Lemons' Bar-B-Q crafts a barbecue-charged menu of steaks, sandwiches, chicken and seafood. Appetizing appetizers such as hand-breaded onion rings ($3.59 small, $4.99 large) deftly quell rumbling tummies as they warm up taste buds. Midday meal-seekers can nibble on a chopped or sliced barbecue sandwich ($4.99), then wipe away saucy traces with a juicy cheeseburger ($5.99). Dinner diners can dive fork-first into fried shrimp ($9.49) or chicken strips ($6.99), served with a choice of meal-rounding sides. Larger platters boasting steak, catfish, and savory roasted meats are also available for satisfying suppers. Today’s deal is valid for dine-in or carryout, allowing purchasers to pick their edible destination.
Crowned one of Texas's Best Restaurants by Texas Highways magazine readers, Underwood’s Cafeteria exudes western flair with a menu of biting barbecue and sauce-laden ribs. Gnaw on a pound of sliced barbecue beef ($8.99), German sausage ($7.19 per lb.), spare ribs ($8.79 per lb.) or chicken ($6.59 per lb.), or take a tongue dive through saucy straits of tender pork rib. Massive meals include family-sized selections of barbecue and chicken or single dinners with three sides, rolls, a relish tray, and a fruit cobbler, the perfect edible accompaniment to a long day spent translating Latin stereo instructions.
In 1885, behind the counter of Wade Morrison's Old Corner Drug Store on the corner of Six Shooter Junction in Waco, Texas, pharmacist Charles Adlerton was struck by an idea. After observing how much patrons loved the combined scent of the many ingredients hidden within the soda fountain, he decided to create a drink that captured all their properties. He wound up inventing Dr. Pepper, and after one sip, Dublin Bottling Works owner Sam Houston Prim knew he wanted to sell it. Though the famous drink and plant have since parted ways, Dublin Bottling Works continues to celebrate that original legacy by crafting pure-cane-sugar sodas in chilled glass bottles, the way their employees have for more than 100 years.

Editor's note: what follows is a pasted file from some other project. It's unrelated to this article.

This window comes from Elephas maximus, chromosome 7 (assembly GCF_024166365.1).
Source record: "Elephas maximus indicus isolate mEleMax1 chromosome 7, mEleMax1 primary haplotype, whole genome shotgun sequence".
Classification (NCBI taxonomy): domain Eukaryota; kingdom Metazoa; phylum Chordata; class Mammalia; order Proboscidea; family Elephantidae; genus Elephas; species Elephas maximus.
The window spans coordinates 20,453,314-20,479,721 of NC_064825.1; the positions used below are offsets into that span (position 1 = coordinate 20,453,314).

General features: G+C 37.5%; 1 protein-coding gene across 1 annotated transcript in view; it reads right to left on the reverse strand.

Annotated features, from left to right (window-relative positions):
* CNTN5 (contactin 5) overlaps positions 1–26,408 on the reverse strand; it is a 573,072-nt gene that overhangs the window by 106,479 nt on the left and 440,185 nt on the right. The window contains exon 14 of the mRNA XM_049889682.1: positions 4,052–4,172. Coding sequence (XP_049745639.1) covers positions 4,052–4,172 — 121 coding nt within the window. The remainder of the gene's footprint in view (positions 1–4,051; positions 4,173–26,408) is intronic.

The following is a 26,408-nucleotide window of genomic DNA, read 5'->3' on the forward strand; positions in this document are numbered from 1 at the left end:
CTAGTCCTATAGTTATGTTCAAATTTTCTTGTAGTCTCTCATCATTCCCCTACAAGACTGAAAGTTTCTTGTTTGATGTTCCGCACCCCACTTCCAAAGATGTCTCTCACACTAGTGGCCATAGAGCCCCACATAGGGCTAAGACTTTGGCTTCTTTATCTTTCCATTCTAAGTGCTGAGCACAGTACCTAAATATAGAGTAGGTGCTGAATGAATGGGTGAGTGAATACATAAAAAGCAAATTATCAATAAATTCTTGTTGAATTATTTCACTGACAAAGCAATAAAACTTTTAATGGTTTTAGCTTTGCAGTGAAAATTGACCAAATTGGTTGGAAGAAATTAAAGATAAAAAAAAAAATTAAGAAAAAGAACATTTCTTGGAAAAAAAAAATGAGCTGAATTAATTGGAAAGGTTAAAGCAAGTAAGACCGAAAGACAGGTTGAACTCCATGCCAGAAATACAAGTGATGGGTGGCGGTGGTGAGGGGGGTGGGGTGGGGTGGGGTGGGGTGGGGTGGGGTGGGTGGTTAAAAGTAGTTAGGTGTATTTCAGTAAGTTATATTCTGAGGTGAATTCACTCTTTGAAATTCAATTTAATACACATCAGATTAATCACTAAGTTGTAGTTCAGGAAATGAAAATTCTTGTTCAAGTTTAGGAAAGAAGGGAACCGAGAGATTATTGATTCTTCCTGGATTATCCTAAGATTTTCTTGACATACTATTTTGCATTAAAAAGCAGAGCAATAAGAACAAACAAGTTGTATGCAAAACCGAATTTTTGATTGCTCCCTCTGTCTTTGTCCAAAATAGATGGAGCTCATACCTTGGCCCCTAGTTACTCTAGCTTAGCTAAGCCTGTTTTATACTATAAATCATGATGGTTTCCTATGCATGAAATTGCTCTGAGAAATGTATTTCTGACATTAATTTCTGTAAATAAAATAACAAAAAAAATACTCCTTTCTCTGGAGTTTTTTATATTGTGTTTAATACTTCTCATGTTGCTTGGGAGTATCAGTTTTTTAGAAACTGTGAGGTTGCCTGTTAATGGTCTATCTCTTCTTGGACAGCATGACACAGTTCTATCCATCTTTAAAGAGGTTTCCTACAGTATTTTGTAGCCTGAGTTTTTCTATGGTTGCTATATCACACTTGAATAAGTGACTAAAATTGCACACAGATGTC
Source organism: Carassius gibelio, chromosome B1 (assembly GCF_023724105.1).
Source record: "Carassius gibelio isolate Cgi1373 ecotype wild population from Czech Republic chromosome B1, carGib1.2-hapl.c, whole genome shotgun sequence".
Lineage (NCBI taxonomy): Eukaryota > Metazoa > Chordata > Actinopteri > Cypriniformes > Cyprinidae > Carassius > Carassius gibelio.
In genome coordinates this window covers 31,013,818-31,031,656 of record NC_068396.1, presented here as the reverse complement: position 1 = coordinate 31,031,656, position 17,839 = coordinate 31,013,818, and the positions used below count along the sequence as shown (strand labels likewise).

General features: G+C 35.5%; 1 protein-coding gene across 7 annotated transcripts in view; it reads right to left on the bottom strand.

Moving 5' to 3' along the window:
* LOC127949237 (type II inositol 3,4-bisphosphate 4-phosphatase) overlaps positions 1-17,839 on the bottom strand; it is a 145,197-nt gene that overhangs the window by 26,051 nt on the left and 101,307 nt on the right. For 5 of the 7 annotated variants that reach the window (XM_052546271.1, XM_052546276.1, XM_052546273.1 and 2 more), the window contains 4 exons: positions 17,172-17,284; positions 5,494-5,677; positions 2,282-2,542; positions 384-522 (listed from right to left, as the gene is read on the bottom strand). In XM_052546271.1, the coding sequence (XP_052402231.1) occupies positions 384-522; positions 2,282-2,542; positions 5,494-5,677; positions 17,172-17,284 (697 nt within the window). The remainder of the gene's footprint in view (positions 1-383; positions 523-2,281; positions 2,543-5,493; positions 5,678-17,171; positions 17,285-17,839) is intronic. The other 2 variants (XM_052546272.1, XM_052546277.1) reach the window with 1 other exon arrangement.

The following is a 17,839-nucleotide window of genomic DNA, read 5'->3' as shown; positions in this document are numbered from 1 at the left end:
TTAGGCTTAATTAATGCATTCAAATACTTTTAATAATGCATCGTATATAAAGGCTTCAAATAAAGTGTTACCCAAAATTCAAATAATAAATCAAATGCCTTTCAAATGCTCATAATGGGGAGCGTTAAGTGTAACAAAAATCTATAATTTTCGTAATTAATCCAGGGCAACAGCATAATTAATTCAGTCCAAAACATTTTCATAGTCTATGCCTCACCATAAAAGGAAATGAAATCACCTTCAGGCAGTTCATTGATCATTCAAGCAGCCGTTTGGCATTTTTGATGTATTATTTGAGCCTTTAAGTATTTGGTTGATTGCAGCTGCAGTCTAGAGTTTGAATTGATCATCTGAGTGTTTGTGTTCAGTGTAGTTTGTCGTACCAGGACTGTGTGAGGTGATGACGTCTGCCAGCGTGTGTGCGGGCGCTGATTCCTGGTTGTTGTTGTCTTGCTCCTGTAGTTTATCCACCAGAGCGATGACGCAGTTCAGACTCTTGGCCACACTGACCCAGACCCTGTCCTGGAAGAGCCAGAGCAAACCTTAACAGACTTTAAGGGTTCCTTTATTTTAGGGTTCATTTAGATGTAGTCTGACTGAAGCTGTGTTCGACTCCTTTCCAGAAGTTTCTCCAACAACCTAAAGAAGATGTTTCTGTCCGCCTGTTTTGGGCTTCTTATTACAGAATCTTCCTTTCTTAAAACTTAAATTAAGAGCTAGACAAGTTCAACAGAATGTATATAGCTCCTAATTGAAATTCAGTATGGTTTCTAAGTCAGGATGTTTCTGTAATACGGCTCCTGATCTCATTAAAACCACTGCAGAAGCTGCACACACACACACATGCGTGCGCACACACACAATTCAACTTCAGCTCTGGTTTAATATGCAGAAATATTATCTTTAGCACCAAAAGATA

Today, the bottlers' products find their way onto shelves all around the nation, and they invite visitors to come watch them while they work. They lead tours through their historic plant and the memorabilia-laden museum that now occupies their original offices. At the end of the tour, they make a stop in Old Doc's Soda Shop, where visitors can sample their products from an old fashioned soda fountain and buy bottled goods to drink at home or shake vigorously and then offer to neighbors who keep eating your newspapers.
A patio extends from Bluff Dale Vineyards's tasting room, presenting an expansive view of the sun-drenched grapevines and sloping foothills that D Magazine called "impressive." This swath of land grows the succulent grapes used to make the winery's fruit-forward selection of silken reds and aromatic whites. In addition to an oak-aged cabernet sauvignon, crisp chardonnay, and sweet muscat, the tasting room features a Texas cream sherry that is blended with the traditional—and time-intensive—solera system instead of with an industrial-sized cocktail shaker.
Owners David and Theresa Hayes also host live bands at their winery from time to time, inviting visitors to attend for free, bring a picnic, and tap their toes to the melodies of such groups as the Double J-R Band or the jazzy Pearl Street 4.
Chef Grady Spears has authored numerous cookbooks and showcased his skills on Good Morning America and the Today show, yet he still doesn't identify with the term chef. He's a cowboy cook—a long, tall Texan who made a living punching and selling cattle until a freak happenstance involving a quitting chef landed him in the grill-pilot seat. Patrons at Grady's Line Camp Steakhouse won't find any polished bamboo floors; instead, gritty hardwood and log-cabin-style seating complement the hearty menu, responsible for the restaurant's placement on Texas Monthly magazine's list of the 38 best steak houses in the Lone Star State. Patrons can snuggle up to grilled steaks and southwestern-style stuffed peppers after enjoying a beer-battered and fried appetizer or can clink longnecks to live music on the weekends for a rowdy evening without regretting trying to tip over a snoozing cowboy.